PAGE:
I’m going to be direct on this – Yuck. Receiving the 1099-K is one thing, but when it is linked to another taxpayer’s tax ID, that’s awful.

    You (or your tax professional) are going to have to get in touch with the IRS on that one. Since the 1099 is in your father’s name, he’s going to have to claim the income on his return. In terms of showing the “losses” to offset the 1099, your best bet would be to show an accounting of your deposits made. Of course, the problem there is that the deposits were made in your name. You’re probably in better shape if it is a joint account with your father.

    Your father should be able to offset the 1099 and owe no tax, but it’s going to be a pretty big audit flag to show a large gross income number and write it down to zero, even though that is factual. Seriously, get in touch with the IRS. Their phone reps are usually pretty helpful, though be prepared to spend a couple hours with them (both on hold and discussing the issue itself.)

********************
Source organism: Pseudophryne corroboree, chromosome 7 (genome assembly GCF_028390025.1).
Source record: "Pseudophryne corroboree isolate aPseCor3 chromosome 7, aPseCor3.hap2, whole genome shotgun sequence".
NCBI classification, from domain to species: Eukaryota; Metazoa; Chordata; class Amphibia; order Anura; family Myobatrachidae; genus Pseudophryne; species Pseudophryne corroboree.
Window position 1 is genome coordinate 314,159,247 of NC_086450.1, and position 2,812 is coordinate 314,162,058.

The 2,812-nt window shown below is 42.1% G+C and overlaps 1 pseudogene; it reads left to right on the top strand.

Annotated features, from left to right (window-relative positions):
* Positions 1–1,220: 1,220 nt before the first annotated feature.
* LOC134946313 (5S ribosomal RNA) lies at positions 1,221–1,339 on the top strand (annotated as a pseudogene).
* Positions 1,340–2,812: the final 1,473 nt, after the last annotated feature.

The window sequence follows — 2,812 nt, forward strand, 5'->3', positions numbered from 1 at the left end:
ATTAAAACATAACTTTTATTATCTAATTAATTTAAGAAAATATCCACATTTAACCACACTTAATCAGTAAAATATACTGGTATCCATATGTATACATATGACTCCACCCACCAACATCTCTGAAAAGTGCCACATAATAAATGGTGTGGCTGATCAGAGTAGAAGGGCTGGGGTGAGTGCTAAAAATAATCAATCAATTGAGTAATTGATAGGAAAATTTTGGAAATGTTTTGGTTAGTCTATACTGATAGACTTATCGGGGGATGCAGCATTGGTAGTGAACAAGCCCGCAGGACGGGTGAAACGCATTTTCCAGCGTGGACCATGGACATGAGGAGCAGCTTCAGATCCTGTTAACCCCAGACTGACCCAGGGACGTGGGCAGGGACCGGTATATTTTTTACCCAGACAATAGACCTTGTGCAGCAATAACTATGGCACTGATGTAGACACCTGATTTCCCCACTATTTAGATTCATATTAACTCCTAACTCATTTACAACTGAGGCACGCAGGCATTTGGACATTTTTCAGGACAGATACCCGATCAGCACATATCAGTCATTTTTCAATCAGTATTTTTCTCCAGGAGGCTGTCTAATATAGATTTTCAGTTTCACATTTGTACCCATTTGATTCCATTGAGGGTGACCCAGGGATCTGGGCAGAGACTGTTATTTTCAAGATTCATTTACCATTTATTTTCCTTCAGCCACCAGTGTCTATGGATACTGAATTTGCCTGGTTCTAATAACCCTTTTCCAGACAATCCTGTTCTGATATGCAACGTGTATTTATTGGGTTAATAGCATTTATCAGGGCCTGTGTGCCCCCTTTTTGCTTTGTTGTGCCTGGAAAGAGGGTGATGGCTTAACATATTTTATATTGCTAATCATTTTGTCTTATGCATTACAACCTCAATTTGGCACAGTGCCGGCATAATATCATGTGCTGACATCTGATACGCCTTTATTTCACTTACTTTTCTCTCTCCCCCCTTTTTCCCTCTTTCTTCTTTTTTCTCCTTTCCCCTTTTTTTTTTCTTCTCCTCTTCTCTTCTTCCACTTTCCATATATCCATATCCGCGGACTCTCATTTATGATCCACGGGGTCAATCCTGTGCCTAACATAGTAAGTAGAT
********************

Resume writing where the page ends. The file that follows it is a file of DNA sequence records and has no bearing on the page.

Kevin,

    PayPal has told me that I can change the account to a business account and then add myself onto the account. After that, they said I am able to ask for a restructured 1099k to reflect the change. Would you recommend doing this? I don’t have a business through DFS but it might be a way to negate this problem.

    Jon

  • hambazaza

    RG Blog Program Manager, 2014 RG Party Beer Pong Champion

    • Blogger of the Month

    • Beer Pong Champion

    i have a curious question that doesn’t apply to me (yet, but maybe it will someday if I get a ticket to the DFBC)